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Programming is the Engineering Discipline of the Science that is Mathematics

From: Marshall <>
Date: 5 Jun 2006 17:41:08 -0700
Message-ID: <>

Elsewhere, I commented that:

  Science : Engineering :: Math : Computer Programming

Science is a methodology for study that is intimately anchored to the natural world. Physicists, chemists, biologists, etc. may form their hypotheses, but these hypotheses are not interesting until their usefulness is checked against the actual world we live in.

Mathematics, in contrast, is much the same kind of methodology as the other sciences, but it is not anchored to the natural world. A mathematical idea may be useful all by itself, without needing empirical verification of any kind. Thus we may derive use from hyperbolic geometry without ever going out in to the natural world and testing whether two parallel lines ever meet or not. Indeed, we would not be able to locate parallel lines in the natural world, because none exist there.

Mechanical engineering, chemical engineering, etc., all are effective because they build on scientific principles, and from truths discovered via science. The laws of the natural world are the laws of engineering, and the engineer who understands this is a successful engineer.

Software engineering, or simply programming, is the engineering disipline of Mathematics, in the exact same way that chemical engineering is the engineering discipline of the science of chemistry.

And because of this, we should regard a computer programmer who believes that mathematics has nothing to offer him the same exact way we would regard a chemical engineer who believed that chemistry had nothing to offer him, or a mechanical engineer who didn't think that physics mattered to his job. Fortunately for the chemical engineers of the world, and for the people who rely on their work, the idea would be immediately rejected as ridiculous by anyone in that discipline. It is unfortunate that the same is not true for us programmers.

I lament the amount of time I spent studying OOP when I could have been studying math. At the time, I still regarded programming as a fuzzy discipline, not amenable to formalisms. I see now that I was simply surrounded by fuzziness as a cultural norm. The fuzziness was a social disease, not an attribute of the discipline of programming.

Let us hope that our profession may one day recover from this love of fuzziness. The "Law" of Demeter is as hard to master as a hula hoop, and about as useful. Let us instead study abstract algebra, set theory, type theory, or what have you. Though these are all much sterner mistresses than Demeter, the rewards are proportionally greater.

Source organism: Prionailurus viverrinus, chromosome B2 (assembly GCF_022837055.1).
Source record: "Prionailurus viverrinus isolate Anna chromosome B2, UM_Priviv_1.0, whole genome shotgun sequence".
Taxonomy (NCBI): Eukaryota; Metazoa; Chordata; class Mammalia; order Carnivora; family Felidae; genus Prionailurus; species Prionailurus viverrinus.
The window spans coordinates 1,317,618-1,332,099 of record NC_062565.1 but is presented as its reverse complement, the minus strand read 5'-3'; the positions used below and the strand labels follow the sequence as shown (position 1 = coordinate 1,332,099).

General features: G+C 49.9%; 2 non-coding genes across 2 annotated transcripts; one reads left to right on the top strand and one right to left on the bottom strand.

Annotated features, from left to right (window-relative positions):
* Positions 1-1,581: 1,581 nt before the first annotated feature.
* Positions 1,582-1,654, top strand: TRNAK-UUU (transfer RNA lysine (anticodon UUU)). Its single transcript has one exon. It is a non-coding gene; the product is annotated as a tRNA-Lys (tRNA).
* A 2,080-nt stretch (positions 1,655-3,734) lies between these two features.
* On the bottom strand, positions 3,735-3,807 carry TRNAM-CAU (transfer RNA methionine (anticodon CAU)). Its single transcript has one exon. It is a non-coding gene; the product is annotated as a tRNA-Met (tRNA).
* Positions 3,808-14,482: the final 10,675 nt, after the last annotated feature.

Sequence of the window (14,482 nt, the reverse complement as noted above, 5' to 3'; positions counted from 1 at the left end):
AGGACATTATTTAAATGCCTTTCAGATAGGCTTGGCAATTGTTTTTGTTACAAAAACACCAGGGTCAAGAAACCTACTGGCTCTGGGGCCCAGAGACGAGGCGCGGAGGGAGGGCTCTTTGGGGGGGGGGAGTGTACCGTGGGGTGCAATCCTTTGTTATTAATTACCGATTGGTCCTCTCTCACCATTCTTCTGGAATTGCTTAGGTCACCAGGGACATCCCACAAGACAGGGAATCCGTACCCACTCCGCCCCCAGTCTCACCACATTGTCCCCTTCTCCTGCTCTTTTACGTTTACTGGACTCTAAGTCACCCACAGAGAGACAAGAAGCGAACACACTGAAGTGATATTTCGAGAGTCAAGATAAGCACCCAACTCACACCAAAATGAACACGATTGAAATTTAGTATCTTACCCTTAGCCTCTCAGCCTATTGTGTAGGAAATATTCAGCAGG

>From an interview with Alexander Stepanov, author of the STL:

Q: What do you think of OO? Is it a good style of programming? Is there a necessary and useful tool for learning OO?

Stepanov: I try not to think of OO. I am not impressed with their approach to programming. Quoting from my interview to an Italian journal: "I find OOP technically unsound. It attempts to decompose the world in terms of interfaces that vary on a single type. To deal with the real problems you need multisorted algebras - families of interfaces that span multiple types. I find OOP philosophically unsound. It claims that everything is an object. Even if it is true it is not very interesting - saying that everything is
an object is saying nothing at all. I find OOP methodologically wrong. It starts with classes. It is as if mathematicians would start with axioms. You do not start with axioms - you start with proofs. Only when you have found a bunch of related proofs, can you come up with axioms. You end with axioms. The same thing is true in programming: you have to start with interesting algorithms. Only when you understand them well, can you come up with an interface that will let them work." I repeat: programming is about algorithms and data structures, not about inheritance and polymorphism.

Q: What is the relationship between Mathematics and Computer Science?

Stepanov: Computer Science is a mathematical discipline. Quoting from Dijkstra: "As soon as programming emerges as a battle against unmastered complexity, it is quite natural that one turns to that mental
discipline whose main purpose has been for centuries to apply effective structuring to otherwise unmastered complexity. That mental discipline is more or less familiar to all of us, it is called Mathematics. If we take
the existence of the impressive body of Mathematics as the experimental evidence of the opinion that for the human mind the mathematical method is indeed the most effective way to come to grips with complexity, we have no choice any longer: we should reshape our field of programming in such a way that, the mathematician's methods become equally applicable to our programming problems, for there are no other means."

Marshall Received on Mon Jun 05 2006 - 19:41:08 CDT

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